ligaments look like white cables. The
cartilage is smooth and white. The joint fluid is
clear, and there are no loose pieces of tissue in the joint. If there is no
damage or disease seen in the joint, your doctor may conclude that your joint
is normal and is not the cause of your symptoms.

Abnormal:

In a damaged or diseased joint, the
ligaments and cartilage are abnormal in color and shape. If there is damage or
disease in the joint, your doctor may identify the condition. Your doctor may even
do surgery during the arthroscopy to repair the joint problem. Examples of
damage or disease in the joint include:

  • Torn, displaced, or loose fragments of
    soft tissues (such as ligaments or cartilage).
  • Abnormal growths,
    cysts, or
    ganglions.
  • Signs of joint or cartilage
    damage caused by injury or diseases such as
    arthritis.
  • Infection.

After your doctor has evaluated your joint, you may need more
treatment. This could be medicine, physical therapy, or surgery.

What Affects the Test

You may not be able to have the test, or the results may not be helpful, if:

  • You had an
    X-ray of the joint that used
    contrast material (arthrogram) within the previous 10
    days. The contrast material may cause swelling inside the joint. The swelling can
    prevent a clear picture of the joint during arthroscopy.
  • You have
    arthritis. Joint damage caused by arthritis may make it difficult or impossible
    to do this procedure.
  • You have some other medical condition, such as
    a thickening of tissue (fibrosis) in the joint area or widespread infection
    (sepsis).

What To Think About

  • Surgical procedures done by arthroscopy usually
    result in shorter hospital stays and faster recovery times than open joint
    surgery.
  • Arthroscopy usually is not done if:
    • You have a skin or wound infection near
      the joint to be looked at. But it may be done to clean out an infected
      joint.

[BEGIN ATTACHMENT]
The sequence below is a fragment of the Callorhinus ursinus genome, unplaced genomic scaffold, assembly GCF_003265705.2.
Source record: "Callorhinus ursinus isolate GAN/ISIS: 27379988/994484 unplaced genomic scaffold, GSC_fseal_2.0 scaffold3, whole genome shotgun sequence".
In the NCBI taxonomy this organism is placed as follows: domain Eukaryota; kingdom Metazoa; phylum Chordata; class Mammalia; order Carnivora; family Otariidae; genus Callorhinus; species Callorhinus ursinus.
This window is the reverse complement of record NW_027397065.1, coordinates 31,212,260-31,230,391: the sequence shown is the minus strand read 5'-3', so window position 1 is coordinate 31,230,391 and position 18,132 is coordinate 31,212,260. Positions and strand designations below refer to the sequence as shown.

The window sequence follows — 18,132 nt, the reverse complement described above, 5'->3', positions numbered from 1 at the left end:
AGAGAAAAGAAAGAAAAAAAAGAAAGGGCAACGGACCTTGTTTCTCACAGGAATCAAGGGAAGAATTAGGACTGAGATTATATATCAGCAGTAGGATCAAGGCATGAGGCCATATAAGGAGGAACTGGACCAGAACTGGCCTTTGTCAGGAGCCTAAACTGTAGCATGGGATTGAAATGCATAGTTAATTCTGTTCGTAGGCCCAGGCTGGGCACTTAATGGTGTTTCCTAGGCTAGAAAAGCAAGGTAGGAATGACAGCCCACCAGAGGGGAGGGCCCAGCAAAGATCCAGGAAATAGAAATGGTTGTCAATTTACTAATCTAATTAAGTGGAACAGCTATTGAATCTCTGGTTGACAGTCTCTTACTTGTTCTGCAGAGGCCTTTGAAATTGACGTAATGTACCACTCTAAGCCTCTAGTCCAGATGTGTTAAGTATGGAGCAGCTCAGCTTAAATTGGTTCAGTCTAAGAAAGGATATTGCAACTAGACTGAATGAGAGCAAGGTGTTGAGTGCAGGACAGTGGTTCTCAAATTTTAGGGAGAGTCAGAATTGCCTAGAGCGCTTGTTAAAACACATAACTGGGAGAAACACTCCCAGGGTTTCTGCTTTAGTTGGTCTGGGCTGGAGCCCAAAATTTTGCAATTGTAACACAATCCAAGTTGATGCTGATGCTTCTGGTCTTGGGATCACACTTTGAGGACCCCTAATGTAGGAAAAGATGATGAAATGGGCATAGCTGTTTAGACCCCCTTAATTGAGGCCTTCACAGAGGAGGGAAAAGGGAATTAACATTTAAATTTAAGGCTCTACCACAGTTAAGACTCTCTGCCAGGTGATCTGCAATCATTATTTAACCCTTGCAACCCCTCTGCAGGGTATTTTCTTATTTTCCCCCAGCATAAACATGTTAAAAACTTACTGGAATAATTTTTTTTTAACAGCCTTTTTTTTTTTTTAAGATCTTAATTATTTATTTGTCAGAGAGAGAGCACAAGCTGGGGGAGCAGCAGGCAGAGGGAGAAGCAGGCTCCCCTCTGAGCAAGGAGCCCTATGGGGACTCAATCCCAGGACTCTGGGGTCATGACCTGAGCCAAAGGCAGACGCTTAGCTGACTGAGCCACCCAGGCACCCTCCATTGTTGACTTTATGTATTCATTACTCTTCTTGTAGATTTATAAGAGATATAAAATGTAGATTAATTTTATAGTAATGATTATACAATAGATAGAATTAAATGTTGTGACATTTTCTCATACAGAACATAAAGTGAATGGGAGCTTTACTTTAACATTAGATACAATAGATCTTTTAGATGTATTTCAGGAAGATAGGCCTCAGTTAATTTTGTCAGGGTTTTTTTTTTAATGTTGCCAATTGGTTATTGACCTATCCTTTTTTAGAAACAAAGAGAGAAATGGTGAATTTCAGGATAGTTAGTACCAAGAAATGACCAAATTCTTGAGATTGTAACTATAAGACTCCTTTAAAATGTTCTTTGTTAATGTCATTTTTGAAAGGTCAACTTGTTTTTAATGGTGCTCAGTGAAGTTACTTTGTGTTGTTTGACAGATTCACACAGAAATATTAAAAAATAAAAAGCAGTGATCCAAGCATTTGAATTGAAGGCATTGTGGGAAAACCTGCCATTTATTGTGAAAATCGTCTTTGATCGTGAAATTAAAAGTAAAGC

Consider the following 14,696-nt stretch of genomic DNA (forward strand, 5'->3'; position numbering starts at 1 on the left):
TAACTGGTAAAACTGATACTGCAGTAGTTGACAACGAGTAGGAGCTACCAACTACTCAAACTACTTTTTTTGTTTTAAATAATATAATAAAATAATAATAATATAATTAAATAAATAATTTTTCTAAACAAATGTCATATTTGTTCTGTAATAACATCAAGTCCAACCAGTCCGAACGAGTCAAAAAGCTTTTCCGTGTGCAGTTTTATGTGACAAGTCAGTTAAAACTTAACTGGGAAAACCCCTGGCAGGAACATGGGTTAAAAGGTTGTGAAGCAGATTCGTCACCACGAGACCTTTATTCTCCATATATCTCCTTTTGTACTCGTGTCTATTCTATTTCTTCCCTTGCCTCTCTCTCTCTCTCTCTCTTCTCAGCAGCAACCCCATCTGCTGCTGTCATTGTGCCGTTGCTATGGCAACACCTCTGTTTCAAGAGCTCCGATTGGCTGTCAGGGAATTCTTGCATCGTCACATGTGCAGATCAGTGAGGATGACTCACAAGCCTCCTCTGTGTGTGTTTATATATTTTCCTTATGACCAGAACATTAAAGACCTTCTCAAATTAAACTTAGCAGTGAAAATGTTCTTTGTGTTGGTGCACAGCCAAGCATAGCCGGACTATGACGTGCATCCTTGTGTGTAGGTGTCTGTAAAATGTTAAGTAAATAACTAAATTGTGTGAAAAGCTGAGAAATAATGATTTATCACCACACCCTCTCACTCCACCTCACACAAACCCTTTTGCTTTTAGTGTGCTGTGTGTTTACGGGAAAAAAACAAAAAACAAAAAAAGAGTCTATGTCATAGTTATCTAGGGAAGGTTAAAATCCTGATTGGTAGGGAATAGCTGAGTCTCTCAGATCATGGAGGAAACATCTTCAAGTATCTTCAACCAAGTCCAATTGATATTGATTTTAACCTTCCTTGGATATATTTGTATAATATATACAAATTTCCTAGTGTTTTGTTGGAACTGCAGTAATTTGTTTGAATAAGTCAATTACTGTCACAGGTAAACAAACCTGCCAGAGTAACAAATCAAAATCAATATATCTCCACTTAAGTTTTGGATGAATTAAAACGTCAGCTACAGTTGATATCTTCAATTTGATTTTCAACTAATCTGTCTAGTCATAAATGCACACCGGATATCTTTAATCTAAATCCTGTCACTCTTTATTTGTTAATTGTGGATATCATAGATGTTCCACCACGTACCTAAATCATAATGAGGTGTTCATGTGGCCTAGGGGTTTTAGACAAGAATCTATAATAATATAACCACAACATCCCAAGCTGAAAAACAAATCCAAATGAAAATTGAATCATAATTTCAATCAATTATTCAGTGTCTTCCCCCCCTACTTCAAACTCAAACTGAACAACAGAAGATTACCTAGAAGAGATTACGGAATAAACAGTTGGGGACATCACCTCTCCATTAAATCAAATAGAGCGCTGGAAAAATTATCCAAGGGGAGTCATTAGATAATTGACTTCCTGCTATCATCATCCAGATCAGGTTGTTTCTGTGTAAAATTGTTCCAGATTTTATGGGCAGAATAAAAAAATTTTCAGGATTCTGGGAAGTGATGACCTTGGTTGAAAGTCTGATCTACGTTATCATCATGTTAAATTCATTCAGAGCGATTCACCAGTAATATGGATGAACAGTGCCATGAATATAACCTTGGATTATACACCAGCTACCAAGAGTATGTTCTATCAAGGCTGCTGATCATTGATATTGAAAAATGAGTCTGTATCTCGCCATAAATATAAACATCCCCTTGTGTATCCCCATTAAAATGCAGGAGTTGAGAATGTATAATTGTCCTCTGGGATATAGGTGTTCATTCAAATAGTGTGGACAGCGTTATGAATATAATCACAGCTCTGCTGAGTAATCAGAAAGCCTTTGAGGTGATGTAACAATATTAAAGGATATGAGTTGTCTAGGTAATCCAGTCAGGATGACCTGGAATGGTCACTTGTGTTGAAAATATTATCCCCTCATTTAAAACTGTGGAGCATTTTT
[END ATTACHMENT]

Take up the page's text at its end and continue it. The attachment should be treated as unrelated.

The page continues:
• You have ankylosis. This is a condition that causes
      stiffness and poor flexibility of a joint. It may be caused by a disease (such
      as
      ankylosing spondylitis), a joint injury, or
      surgery.
    • Joint destruction is severe (for example, with severe
      arthritis).
    • You have a severe bleeding disorder. But arthroscopy
      may be done if clotting factor medicines are used.
  • It may take several weeks for your joint to
    heal. If extensive surgery is done during your arthroscopy, it may take
    longer than a few weeks to recover. Your doctor will give you pain medicine and
    recommend exercises or physical therapy for you to do while you recover. Depending on which joint was examined, you may need to
    use splints, slings, or crutches to support movement of your joint during recovery.
  • Many doctors use
    ultrasound,
    CT scans, or
    MRI scans before doing an
    arthroscopy. This is to make sure that any problems that need surgery can be done at the
    same time.

References

Other Works Consulted

  • Chernecky CC, Berger BJ (2008). Laboratory Tests and Diagnostic Procedures, 5th ed. St. Louis: Saunders.
  • Fischbach FT, Dunning MB III, eds. (2009). Manual of Laboratory and Diagnostic Tests, 8th ed. Philadelphia: Lippincott Williams and Wilkins.

Credits

ByHealthwise Staff
Primary Medical Reviewer William H. Blahd, Jr., MD, FACEP – Emergency Medicine
E. Gregory Thompson, MD – Internal Medicine
Adam Husney, MD – Family Medicine
Specialist Medical Reviewer Robert B. Keller, MD – Orthopedics

Current as ofMarch 21, 2017